Archaeology ) stone, clay tablets, wood, metal, papyrus, parchment

  • Unwritten (Prehistoric Archaeology)

    buildings, sculptures, ceramics, tools,

    weaponry, jewelry, coins, food, bones


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THE VALUE OF ARCHAEOLOGY

1. It provides the color for the black-and-

white sketch of history

2. Historical records are by no means complete

3. Helps in the translation and

explanation of languages

4. Validates some literature that was thought to be inaccurate


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THE FERTILE CRESCENT

  • James Breasted

  • The Great Rift

  • Olduvai Gorge


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ARCHAEOLOGY

  • “Archaios” and “logos”

  • Zoology

  • Psychology

  • Anthropology

  • Sociology


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The Scientific Study of Humanity

  • Cultural Anthropology

  • Physical Anthropology

  • Archaeology

  • Linguistics


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HEINRICH SCHLIEMANN

  • Homer’s Iliad and Odyssey

  • Troy and Mycenae, 1869

  • “The Greek Treasure”

  • Sir Arthur Evans and the Minoans,

    1899


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CERAMIC INDEX

  • Sir Flinders Petrie, late 1800’s

  • Egyptian Predynastic tombs

  • Diospolis Parva

  • Based on ceramic attributes

  • Egyptian chronology the basis for most chronological schemes


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ARCHAEOLOGICAL DATA: STAGES OF HUMAN BEHAVIOR

  • 1. Acquisition

  • 2. Manufacture

  • 3. Use

  • 4. Deposition


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GOALS OF ARCHAEOLOGY

  • 1. Studying sites and their contents

  • 2. Reconstructing past lifeways and history

  • 3. Studying cultural process

  • 4. Understanding the archaeological record which is a part of our contemporary world


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TEL AND HORVAT

  • Tel: a man-made hill ruin

  • Tel: Arabic

  • Horvat: Hebrew


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Debitage at Chaco Canyon

  • Flint Flakes

  • Evidence of trading

  • Lookout point


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DATING THE PAST

  • Historical records (present day to 3000 B.C.)

  • Dendrochronology (present day to 8000 B.C.)

  • Radiocarbon Dating (A.D. 1500 to 40,000 years ago)

  • Potassium Argon Dating (250,000 years ago to the origins of life)


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CIVILIZATION

A level of cultural attainment marked by:

  • Presence of writing

  • Monumental architecture

  • Stratified social system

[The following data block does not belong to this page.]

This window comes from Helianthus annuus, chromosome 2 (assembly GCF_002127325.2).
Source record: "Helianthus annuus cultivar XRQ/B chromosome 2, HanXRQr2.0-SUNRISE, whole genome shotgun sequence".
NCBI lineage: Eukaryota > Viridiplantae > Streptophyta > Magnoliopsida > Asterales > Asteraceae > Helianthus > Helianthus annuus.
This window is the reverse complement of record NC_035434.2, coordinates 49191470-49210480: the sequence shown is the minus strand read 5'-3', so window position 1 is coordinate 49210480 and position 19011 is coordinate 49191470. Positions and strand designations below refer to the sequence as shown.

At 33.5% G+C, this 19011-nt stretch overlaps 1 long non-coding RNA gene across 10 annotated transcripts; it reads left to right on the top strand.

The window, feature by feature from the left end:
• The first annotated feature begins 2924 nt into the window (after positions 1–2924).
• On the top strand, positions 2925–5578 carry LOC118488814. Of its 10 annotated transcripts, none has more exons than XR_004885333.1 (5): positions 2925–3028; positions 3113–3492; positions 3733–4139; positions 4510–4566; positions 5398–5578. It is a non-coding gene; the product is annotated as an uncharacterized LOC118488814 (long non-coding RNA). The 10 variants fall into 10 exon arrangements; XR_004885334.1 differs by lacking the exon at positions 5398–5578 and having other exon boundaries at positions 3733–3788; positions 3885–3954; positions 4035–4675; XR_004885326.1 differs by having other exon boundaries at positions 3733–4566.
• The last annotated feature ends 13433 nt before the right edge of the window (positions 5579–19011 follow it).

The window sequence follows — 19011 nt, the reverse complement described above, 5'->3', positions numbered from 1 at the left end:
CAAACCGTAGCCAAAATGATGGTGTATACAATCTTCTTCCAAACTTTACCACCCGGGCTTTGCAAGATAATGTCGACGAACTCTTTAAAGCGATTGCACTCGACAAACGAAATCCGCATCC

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ORIGINS OF CIVILIZATION

  • Ecology

  • Population growth

  • Technology

  • Irrigation

  • Growth of trade

  • Warfare

  • Religion


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NEOLITHIC REVOLUTION

  • 1st ground stone technology

  • 1st domestication of plants and animals

  • 1st agricultural projects

  • 1st population explosion

  • 1st architecture

  • 1st weaving from domestication

  • 1st pottery


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JERICHO

  • Tel: 6 acres in area and 70 ft. high

  • Oldest continually inhabited city

  • Ideal environment

  • Evidence of domesticated grains

  • Trade network

  • Defensive fortifications


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MESOPOTAMIA

  • Tigris and Euphrates rivers

  • Greek meaning “land between the rivers”

  • 600 miles long; 250 miles wide

  • Long, intensely hot summers

  • Harsh, cold winters

  • Rainfall: minimal and varied


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MESOPOTAMIAN CONTRIBUTIONS

  • Wheel

  • Chariot

  • Writing

  • Metallurgy

  • Mathematical functions of mulitiplication and division

  • Lunar Calender


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MESOPOTAMIAN PERIODS

  • Ubaid 5800-3000 B.C.

  • Sumerian 3000-2300 B.C.

  • Old Babylonian/Akkadian 2334-1600 BC

  • Kassite/Hittite 1600-1300 B.C.

  • Assyrian 1300-612 B.C.

  • Babylonian/Medes 612-330 B.C.


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URUK: The World’s 1st City

  • Two innovations: writing and metallurgy

  • 4500 B.C.

  • 617 acres with villages extending as extensive as 6 miles

  • Dominated by a ziggurat (temple mound)


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Sumer: The World of the First Cities

  • 3500-3200 B.C.: lst civilized territory on the globe

  • 3200-2000 B.C.: Sumerian Era

  • lst 900 years had no unified government

  • City states: Uruk, Ur, Lagash